Oil futures rose Wednesday, extending gains seen as freezing weather extending as far south as Texas continues to shut in production and keep refineries closed.
More than 2 million barrels a day of U.S. oil output have been shut down, mostly in Texas, the largest oil-producing state, said analysts at Commerzbank. The hit to refinery operations, however appears to be even greater, they said, shutting off as much as 3 million barrels a day, they noted.
West Texas Intermediate crude for March delivery the U.S. benchmark, was up 85 cents, or 1.4%, at $60.90 a barrel on the New York Mercantile Exchange, a day after closing above $60 for the first time since January 2020. April Brent crude, the global benchmark, rose $1.01, or 1.6%, to $64.36 a barrel on ICE Futures Europe.
Natural-gas futures edged lower after Tuesday’s jump, off 0.2% at $3.122 per million British thermal units.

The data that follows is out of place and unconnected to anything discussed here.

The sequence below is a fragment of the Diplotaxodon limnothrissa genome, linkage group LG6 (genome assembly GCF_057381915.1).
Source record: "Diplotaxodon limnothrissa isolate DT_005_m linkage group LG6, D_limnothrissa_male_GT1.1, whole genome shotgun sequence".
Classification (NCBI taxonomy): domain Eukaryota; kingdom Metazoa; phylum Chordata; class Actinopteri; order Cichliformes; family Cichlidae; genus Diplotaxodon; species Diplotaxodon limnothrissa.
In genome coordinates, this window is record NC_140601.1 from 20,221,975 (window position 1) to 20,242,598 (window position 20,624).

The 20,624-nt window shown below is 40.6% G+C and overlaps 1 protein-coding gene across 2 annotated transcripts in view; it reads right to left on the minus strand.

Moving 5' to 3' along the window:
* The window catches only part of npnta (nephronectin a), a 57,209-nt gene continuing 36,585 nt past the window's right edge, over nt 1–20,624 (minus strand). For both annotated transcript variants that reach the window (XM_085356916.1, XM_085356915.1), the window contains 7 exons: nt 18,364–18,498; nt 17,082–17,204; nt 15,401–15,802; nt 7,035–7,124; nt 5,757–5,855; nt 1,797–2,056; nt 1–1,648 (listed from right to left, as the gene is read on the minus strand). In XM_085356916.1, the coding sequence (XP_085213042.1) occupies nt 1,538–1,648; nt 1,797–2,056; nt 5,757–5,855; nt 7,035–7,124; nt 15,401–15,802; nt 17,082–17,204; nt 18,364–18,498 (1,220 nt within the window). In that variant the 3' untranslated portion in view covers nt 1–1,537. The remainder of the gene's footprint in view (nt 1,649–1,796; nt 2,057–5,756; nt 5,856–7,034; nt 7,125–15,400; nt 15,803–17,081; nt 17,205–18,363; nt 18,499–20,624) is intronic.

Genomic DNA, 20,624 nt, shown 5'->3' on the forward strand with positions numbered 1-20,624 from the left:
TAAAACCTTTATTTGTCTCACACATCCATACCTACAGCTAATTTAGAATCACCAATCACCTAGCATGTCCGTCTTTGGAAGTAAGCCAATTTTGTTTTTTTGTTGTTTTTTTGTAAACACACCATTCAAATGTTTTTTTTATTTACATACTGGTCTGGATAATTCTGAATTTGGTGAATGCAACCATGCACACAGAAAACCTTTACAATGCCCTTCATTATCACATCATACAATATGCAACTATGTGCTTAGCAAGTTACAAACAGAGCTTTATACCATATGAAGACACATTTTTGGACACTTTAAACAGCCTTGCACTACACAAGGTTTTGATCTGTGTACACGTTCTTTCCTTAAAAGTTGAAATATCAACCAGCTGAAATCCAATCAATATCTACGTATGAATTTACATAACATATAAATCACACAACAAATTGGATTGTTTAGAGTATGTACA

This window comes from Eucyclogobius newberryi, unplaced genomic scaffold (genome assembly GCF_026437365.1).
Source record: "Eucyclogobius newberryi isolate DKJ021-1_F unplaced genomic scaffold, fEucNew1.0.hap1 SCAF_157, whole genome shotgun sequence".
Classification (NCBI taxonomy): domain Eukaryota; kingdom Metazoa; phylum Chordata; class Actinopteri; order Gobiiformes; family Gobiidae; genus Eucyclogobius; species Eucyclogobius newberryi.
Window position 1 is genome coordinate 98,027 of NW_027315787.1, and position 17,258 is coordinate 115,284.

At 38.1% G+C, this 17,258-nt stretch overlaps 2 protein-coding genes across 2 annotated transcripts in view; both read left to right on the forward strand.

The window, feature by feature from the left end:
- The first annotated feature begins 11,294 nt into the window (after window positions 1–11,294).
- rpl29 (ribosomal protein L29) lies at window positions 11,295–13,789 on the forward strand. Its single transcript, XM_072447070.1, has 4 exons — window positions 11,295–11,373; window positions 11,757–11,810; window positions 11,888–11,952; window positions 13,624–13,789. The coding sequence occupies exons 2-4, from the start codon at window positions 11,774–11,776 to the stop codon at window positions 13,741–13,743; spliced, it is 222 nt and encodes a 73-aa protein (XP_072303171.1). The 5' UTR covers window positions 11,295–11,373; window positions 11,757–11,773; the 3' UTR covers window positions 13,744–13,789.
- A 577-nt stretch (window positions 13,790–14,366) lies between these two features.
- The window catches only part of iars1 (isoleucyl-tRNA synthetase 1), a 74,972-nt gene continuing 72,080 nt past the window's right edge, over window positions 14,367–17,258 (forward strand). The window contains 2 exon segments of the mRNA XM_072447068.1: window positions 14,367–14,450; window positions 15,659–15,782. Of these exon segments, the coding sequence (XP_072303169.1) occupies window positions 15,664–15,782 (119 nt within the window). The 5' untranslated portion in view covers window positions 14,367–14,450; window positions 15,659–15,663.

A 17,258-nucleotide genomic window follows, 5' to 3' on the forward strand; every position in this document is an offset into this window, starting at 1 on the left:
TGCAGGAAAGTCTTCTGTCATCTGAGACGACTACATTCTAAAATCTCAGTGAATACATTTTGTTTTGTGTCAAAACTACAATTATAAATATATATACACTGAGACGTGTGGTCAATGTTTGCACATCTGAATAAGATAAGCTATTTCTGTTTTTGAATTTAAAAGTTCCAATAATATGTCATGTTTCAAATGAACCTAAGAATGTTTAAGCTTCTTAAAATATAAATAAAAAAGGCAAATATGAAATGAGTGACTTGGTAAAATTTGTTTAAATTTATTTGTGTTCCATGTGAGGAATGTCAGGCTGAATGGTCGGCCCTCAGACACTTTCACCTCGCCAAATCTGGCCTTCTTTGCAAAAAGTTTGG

The shutdown of refineries, however, was seen pushing WTI into contango, a condition in which nearby oil prices trade below later dated futures, for the first time in more than seven months, the Commerzbank analysts noted
The deep freeze has accelerated a rally in crude driven by optimism over vaccine rollouts and falling COVID-19 cases, which boosted expectations for a broader economic recovery.
Output cuts by the Organization of the Petroleum Exporting Countries and its allies, a group known as OPEC+, have also contributed to the positive tone, enhanced by Saudi Arabia’s unilateral decision to cut its production by 1 million barrels a day in February and March.
The crude rally, however, is seen leading to pressure to further relax output curbs, perhaps as early as meetings in early March.